1. What’s your story? Where are you from?
I grew up as a quiet, introverted kid in Florida with my parents and 7 siblings. Honestly, in a lot of ways, I felt out of place there. There’s a large focus on physical appearance, which made me very insecure as a child. I hated the heat and humidity. People there can be very pompous and showy with their wealth, which is unattractive to me. But that said, I found solace in two things: a loving, supportive family and our backyard. We had a lush, biodiverse property and I spent so much time exploring it. I would catch lizards, snakes, frogs, tadpoles, even grubs for fishing. It was the best.
2. Tell us about your aesthetic.
I still feel like I am early in my career, especially as an illustrator, so I think my aesthetic still varies quite a bit. But generally speaking, I’d say it’s colorful, poppy, and lands in a middle ground between graphic design and illustration.
3. What is your favourite medium and why?
For work, digital. I work quickly, I like to have total and easy control over how a piece looks, and the industries I work for need artists who are adaptable on a timeline. So professionally, I exclusively work digitally. I use Adobe Illustrator and Adobe Fresco mostly. When making personal work, I just use whatever I have on hand: acrylics, pencils, markers, india ink, etc.
4. What is your artistic process like?
I’m very visually inspired. I’ll start with a loose idea of what I want to illustrate and then I’ll source a collection of images to inspire my composition and color palette. The final product is often very different from my inspiration images, but I find them helpful in guiding the overall mood of each piece as I create it.
5. Who and/or what inspires your work?
Nature, obviously, is a big influence for me. Some artists that have been inspiring me a lot lately are Kenesha Sneed, Igor Bastidas, Lilian Martinez (BFGF), and Kristin Texeira.
6. What role does art play in your life? How does it change the way you view the world?
Art is and always has been an essential part of my life. It makes me feel things, it helps me understand things in ways I never could have otherwise, and it gives me a sense of belonging and purpose in the world.
7. Where did you study?
Off the record, I would prefer not to share this as this school recently has been vocal about their anti-LGBTQI+ opinions and I do not support or share those viewpoints.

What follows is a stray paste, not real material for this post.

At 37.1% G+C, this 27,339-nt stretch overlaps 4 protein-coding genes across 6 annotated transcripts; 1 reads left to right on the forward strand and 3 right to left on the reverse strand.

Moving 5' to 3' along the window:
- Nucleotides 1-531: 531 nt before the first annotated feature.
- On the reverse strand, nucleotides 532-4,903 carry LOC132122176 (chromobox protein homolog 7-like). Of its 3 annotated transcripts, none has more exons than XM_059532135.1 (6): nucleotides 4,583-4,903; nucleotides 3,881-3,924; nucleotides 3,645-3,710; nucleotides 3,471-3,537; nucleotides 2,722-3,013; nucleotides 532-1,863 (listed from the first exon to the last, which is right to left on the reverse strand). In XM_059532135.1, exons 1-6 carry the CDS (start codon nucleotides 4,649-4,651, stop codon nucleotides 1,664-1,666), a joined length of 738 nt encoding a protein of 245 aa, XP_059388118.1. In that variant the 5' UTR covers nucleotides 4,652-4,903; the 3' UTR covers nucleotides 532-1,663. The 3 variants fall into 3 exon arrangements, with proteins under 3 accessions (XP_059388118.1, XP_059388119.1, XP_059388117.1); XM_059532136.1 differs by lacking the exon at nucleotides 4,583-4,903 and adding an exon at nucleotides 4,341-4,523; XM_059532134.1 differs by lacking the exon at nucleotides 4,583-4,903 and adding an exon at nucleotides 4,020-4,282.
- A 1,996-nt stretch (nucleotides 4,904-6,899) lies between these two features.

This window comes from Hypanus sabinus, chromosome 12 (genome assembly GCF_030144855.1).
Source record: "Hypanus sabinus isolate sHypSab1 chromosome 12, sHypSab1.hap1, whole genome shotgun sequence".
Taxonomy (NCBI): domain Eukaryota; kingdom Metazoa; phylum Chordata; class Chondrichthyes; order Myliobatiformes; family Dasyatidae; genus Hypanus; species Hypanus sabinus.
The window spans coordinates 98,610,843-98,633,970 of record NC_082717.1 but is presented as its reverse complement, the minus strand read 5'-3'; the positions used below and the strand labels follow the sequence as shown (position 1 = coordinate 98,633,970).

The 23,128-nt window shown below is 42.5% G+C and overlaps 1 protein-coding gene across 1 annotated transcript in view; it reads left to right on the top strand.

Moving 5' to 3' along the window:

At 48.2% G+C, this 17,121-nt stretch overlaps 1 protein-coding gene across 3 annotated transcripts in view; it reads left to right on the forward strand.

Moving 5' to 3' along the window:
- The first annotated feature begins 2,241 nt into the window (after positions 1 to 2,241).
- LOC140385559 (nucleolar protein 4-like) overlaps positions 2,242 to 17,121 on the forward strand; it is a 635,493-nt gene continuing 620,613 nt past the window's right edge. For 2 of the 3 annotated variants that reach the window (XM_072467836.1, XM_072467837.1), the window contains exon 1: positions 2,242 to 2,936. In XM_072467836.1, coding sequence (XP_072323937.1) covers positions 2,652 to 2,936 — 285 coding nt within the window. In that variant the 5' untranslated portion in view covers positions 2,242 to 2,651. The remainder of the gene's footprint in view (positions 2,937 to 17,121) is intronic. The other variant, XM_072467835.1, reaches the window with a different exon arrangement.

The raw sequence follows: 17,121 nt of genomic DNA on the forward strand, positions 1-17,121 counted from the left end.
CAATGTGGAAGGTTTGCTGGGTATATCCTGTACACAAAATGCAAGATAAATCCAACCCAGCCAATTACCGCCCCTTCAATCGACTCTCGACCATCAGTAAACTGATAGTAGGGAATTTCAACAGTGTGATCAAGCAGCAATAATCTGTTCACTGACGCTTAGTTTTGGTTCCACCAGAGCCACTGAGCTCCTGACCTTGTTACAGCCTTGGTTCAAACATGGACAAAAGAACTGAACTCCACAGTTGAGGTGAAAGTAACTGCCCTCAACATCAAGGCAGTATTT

8. Where do you see yourself in five years?
I try to remain open about where my career takes me but at this point, I could see myself in one of two situations. The first situation would be full-time freelancing. I’ve done it before, I really enjoyed it, and I would do it again. The second situation would be working for a company with a large presence in the art and design world. But this, too, is something I remain fairly open about. If a company is doing work that excites me and I believe in, I don’t care so much about the size or industry of the company.
9. What about in ten?
Honestly, the same answer. Maybe just in a more senior leadership role than I would achieve in five.
10. What do you hope to achieve with your art?
Connection. Connection with people, connection with nature, connection with little and big moments of life. I think that’s ultimately what art does for me, makes me feel more connected and alive. If other people can feel that from my art, even in a small way, that makes me feel very fulfilled.
11. Now, tell us a little more about you as a person: what is your favourite food?
Dessert-wise: Ice cream 100%. As for savory, it changes all the time. Right now, chicken congee sounds perfect.
12. Favourite book?
The Little Prince. I’ve read it many, many times.
13. Favourite genre of music?
14. What are your hobbies?
Cooking, walking my dog, exploring my neighborhood
15. If you weren’t an artist, what would you be?
My usual answer to this is marine biologist, which is a little bit of a joke because I’m low-key terrified of the ocean.